Anyhoodles, probably the major source of aluminum absorption for most of us in the West is our deodorant! Any deodorant that has anti-perspirant in it uses one of a variety of aluminum salts as its active ingredient. Check out the back of your deodorant container and you'll see: US labeling laws require that the percentage of aluminum salts be listed -- the percentage for over-the-counter anti-perspirant/deodorants seems to range from around 12% to around 19%.
As I said in a previous post, I have lately not been relishing cramming aluminum into my pores every morning, particularly since aluminum has been linked to breast cancer. Eep! So, filed under "better safe than sorry," here's a recipe of sorts for homemade deodorant. You will need:
- an old empty deodorant container (make sure you rescue the bit that holds the deodorant as it gets pushed up!
- about 1/4 cup coconut oil (you can use the fancy extra-virgin kind or just the cheap Lou-Ana stuff from the grocery store)
- about 1/4 cup baking soda (NOT baking powder, which often contains... you guessed it, aluminum!)
- about 1/4 cup cornstarch or arrowroot
- 10-20 drops essential oil (lavender, tea tree, cedar), optional
Put the coconut oil and essential oils in a small bowl. Add about half of the baking soda and the cornstarch. Stir and mix until smooth. Add more baking soda and cornstarch in equal proportions until the mixture is a stiff paste. Spoon into deodorant container, shaking and tamping down after each addition. Refrigerate for 30-40 minutes or until quite solid.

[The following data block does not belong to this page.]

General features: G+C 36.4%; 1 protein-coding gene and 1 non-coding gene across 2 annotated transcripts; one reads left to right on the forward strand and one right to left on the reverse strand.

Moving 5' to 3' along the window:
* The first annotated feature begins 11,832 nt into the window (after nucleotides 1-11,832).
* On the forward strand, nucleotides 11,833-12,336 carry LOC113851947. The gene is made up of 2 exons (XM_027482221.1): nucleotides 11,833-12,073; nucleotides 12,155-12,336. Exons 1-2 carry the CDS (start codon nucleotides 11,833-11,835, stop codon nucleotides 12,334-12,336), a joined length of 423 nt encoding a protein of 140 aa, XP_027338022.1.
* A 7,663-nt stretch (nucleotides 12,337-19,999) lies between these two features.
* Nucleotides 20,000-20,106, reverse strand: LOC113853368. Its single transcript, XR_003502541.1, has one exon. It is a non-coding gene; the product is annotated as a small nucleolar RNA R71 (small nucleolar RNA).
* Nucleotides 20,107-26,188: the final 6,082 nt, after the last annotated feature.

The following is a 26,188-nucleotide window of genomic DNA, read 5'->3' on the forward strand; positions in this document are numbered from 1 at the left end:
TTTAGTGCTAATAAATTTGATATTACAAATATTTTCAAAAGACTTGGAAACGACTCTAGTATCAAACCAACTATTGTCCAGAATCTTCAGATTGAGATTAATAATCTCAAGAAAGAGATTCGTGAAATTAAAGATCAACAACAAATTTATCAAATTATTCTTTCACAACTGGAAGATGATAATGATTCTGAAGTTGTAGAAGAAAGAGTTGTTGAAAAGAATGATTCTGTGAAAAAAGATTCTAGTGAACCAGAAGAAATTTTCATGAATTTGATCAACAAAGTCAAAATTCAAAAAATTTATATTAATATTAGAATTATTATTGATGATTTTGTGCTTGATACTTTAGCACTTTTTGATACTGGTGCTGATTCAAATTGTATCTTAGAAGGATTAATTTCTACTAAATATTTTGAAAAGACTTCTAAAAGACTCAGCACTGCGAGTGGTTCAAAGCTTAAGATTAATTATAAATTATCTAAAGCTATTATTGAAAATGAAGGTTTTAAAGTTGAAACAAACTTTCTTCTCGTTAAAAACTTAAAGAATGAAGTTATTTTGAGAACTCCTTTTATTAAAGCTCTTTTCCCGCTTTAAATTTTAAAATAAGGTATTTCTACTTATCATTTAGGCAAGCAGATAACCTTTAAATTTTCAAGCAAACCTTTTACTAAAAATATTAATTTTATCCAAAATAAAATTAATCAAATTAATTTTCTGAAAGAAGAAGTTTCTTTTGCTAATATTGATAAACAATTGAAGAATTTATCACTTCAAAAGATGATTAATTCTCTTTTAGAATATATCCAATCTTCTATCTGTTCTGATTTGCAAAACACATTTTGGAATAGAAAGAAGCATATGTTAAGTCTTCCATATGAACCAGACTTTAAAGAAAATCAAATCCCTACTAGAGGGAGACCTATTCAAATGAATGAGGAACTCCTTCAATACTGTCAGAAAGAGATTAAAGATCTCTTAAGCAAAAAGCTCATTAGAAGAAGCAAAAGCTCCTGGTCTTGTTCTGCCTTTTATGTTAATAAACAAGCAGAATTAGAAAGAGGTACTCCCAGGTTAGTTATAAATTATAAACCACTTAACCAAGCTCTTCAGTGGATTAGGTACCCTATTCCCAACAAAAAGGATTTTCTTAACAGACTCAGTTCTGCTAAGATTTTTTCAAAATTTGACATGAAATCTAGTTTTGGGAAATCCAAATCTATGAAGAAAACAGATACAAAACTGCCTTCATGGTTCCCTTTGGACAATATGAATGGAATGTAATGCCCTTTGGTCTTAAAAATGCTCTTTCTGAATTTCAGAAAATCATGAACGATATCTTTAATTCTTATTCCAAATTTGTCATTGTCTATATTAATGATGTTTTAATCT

Now. Stuff you need to know:
This is NOT an antiperspirant, if by antiperspirant you mean "a chemical that keeps me from sweating." It will reduce the amount that you perspire, and it will absorb the perspiration. That being said, some people theorize that the reason you tend to sweat a LOT when you go a day without using your ordinary a-p/d is because your body is taking advantage of the aluminum hiatus and trying to clean the chemicals out of your pores. I have definitely found a reduction in the amount of sweat, and I also don't have that awful "crap, my deodorant just gave out" sensation in the middle of a tough day. The difference between natural deo and commercial a-p/d meltdown is sort of like the difference between the spillway on a dam and a total failure of the dam. Does that make sense?
This is a VERY effective deodorant. If, like me, you're prone to get a little whiffy by day's end, you will LOVE this stuff. Coconut oil is naturally anti-bacterial and anti-fungal, tea tree oil and other essential oils are antiseptic, and baking soda is known to eliminate odors. You know what my armpits smell like right now? Tea tree oil. That's it. And it's been a good ten hours since I applied my natural deo. And I've been outside in the August humidity, and I ran around at school for a couple hours!
But speaking of temperature and humidity, coconut oil tends to liquefy at around 75 degrees (that's Fahrenheit, y'all). So if you're the type to keep the A/C set at 80 in the summertime, you're probably going to have to keep this in the fridge for a couple months out of the year. No biggie, but there it is. In the winter, keeping it solid shouldn't be a problem.
One of my biggest problems with commercial a-p/d's, aside from the aluminum, is the fact that after a few months of using one brand, my body seems to develop a resistance to it, and it quits working. (Same thing happens with shampoo, too. Weird.) But supposedly, as you go along using natural deodorant and your body gets used to not having chemicals stopping its natural processes (hello, God made us sweat for a reason! It's called detoxification!), you'll end up sweating less. I'll let you know how that goes! ;)
Verdict: thumbs up. One less chemical in my life. Good riddance!